Silent Spring Revisited
For 50 years, Rachel Carson’s Silent Spring has been an iconic book. With haiku-like eloquence, her simple title declared a fear for a world drained of birds and bird song, and helped catalyse the then nascent trans-Atlantic environment movement. Carson straddled the science/arts divide with equal ease, and was admired in both spheres, not least by poet Ted Hughes, who drew on Silent Spring for his own environmental writing.
Anyone who has followed Conor Jameson’s regular column in the RSPB’s Birds magazine knows that he is a fine writer, who weaves together an artist’s sensibility with a conservationist’s sense of reality. These skills lie at the heart of Silent Spring Revisited. After a personal introduction, Jameson has taken the 50 years since Carson published and created an absorbing history of bird conservation. Each chapter looks at a whole decade, and each section a year. The detailed accounts are compelling and a vital read for anyone with an interest in the genesis and history of contemporary British environmentalism.
As a child of the Sixties, events like the Torrey Canyon disaster of 1967 had a huge impact on my emerging concern for birds. The mass disappearance of Common Whitethroat in the spring of 1969 was another key moment. It was hard, nay impossible, to imagine a countryside empty of these hedge sprites, their “faintly manic song flight”, as Jameson describes it, extinguished. This fear drew a new generation of citizen scientists into the Common Bird Census; many of them no doubt now Birdwatch readers.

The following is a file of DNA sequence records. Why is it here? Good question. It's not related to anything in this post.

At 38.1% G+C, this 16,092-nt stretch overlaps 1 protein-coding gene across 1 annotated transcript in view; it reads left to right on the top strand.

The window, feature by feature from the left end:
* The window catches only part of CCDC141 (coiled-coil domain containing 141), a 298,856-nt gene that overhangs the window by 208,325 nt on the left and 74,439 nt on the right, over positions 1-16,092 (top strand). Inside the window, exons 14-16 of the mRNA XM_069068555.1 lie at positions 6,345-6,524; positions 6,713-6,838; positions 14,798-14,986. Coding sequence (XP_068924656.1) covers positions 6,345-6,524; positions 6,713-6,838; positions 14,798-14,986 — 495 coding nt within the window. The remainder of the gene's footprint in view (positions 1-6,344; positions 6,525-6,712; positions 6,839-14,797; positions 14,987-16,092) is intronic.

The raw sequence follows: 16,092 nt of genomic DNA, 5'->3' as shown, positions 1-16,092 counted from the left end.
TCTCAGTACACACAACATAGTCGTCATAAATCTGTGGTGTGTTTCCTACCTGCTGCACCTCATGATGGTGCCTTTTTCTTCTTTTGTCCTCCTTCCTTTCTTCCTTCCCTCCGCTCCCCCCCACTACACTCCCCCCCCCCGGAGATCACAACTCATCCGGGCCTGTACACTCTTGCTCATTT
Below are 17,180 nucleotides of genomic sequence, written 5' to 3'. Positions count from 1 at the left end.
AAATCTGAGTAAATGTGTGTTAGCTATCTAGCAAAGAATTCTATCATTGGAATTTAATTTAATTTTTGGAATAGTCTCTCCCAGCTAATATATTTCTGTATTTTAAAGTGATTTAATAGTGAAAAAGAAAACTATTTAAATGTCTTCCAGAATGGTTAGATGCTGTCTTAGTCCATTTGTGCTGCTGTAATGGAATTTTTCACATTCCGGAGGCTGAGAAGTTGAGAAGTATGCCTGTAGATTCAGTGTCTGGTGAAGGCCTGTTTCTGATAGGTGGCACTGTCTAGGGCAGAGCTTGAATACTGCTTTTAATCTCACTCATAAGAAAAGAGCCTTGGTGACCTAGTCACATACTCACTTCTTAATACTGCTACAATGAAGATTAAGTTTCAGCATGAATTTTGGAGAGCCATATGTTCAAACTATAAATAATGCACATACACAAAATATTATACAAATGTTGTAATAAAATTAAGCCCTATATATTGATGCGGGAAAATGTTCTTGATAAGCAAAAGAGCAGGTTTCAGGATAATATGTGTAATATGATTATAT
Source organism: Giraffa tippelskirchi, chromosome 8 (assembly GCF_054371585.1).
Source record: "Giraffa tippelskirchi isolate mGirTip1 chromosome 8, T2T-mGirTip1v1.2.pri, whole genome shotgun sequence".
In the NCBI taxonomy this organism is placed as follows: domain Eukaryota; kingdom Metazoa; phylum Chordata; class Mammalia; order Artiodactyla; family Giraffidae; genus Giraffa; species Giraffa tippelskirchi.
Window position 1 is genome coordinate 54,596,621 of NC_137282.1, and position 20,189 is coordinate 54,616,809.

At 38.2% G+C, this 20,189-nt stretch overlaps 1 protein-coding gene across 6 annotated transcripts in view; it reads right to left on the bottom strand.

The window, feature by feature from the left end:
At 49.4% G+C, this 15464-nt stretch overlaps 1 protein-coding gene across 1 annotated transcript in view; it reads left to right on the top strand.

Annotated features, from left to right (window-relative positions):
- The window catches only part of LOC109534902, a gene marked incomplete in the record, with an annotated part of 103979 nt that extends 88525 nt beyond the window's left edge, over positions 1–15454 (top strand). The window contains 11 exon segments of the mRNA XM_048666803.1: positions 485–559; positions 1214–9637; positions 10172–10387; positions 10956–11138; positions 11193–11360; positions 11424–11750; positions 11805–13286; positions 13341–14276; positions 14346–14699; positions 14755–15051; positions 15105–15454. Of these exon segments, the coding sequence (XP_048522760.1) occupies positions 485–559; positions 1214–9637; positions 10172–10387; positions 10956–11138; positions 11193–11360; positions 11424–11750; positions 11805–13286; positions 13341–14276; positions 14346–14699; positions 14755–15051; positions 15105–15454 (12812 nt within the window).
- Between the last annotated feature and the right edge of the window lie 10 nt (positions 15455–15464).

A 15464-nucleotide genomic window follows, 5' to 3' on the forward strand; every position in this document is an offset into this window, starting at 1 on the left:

Jameson’s narrative interweaves snatches of autobiography with the key issues and events: hunting on Cyprus, the first bird atlas, the Amoco Cadiz disaster, the Wildlife and Countryside Act, the Flow country crisis, a last nesting Red-backed Shrike, the RSPB’s innovative Hope Farm. Books, reports and public outcry all add to a sustained clamour for a sane balance between our natural environment and economic development.
The book is enlivened with an elegant caroling Song Thrush cover by Carry Akroyd, and pages that dance with characteristically lively pencil sketches from that master of the genre, John Busby.
Jameson might not claim that Silent Spring Revisited will fire up a passionate new environmentalism, but as world leaders gather in Rio for the 20th anniversary of the Earth Summit, he has skillfully stitched together a narrative that reveals the highs and lows of conservation, and will, I am sure, convince many that the good fight is still worth it.
• Silent Spring Revisited by Conor Mark Jameson (A&C Black, London, 2012).
• 288 pages, many pencil sketches.
• ISBN 9781408157602. Hbk, £16.99.
Available from Birdwatch Bookshop